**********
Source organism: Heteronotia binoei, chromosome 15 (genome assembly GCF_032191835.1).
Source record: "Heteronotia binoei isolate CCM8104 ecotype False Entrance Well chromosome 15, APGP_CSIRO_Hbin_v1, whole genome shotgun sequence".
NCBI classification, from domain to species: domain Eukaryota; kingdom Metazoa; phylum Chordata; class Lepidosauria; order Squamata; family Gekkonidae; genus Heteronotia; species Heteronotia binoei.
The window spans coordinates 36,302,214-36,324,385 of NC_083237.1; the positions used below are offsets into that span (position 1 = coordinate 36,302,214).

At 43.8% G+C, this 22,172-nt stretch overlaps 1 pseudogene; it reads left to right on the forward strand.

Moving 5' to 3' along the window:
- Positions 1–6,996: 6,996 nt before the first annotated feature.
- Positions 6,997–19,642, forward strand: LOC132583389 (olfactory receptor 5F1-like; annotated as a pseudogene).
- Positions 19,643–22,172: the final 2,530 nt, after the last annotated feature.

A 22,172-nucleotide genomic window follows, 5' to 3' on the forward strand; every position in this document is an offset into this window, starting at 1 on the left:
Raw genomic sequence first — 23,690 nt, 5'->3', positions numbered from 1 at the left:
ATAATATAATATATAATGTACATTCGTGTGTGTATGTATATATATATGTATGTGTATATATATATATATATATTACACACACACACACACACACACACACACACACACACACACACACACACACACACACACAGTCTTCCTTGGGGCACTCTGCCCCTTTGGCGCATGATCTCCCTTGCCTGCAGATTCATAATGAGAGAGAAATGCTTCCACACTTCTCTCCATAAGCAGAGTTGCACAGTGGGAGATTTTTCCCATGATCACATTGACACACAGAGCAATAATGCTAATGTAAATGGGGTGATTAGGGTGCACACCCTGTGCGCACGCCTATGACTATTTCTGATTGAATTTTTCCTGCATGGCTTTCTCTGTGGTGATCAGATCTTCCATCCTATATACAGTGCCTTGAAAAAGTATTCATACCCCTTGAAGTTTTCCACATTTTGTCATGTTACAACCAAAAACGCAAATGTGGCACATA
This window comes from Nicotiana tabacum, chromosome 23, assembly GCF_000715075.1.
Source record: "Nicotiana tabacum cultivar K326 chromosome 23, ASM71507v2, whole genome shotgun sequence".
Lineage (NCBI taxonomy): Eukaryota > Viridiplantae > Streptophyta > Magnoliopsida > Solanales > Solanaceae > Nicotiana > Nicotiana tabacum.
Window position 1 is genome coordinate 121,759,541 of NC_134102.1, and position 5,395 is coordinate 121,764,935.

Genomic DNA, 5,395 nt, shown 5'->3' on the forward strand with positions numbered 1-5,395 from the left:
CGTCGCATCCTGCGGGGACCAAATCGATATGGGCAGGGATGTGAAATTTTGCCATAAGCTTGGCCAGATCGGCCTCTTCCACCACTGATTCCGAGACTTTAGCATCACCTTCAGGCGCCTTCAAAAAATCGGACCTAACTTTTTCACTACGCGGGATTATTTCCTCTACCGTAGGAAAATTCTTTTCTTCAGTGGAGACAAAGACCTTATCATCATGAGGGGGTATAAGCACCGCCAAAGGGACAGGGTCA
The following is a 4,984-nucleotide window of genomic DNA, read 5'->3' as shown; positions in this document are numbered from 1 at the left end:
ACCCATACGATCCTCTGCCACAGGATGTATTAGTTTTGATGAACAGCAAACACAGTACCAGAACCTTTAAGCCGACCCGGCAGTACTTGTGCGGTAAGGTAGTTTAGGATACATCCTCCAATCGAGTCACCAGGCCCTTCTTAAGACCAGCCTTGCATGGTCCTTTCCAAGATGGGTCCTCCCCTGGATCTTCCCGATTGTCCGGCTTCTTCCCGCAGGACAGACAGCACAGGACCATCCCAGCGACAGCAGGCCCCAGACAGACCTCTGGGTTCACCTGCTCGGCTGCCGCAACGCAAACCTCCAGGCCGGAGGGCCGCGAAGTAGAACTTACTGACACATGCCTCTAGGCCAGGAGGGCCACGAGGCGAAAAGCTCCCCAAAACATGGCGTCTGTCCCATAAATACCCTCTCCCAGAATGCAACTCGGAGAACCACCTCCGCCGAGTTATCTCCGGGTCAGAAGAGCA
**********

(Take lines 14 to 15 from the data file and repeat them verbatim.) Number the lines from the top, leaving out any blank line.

Source record: "Nicotiana tabacum cultivar K326 chromosome 23, ASM71507v2, whole genome shotgun sequence".
Lineage (NCBI taxonomy): Eukaryota > Viridiplantae > Streptophyta > Magnoliopsida > Solanales > Solanaceae > Nicotiana > Nicotiana tabacum.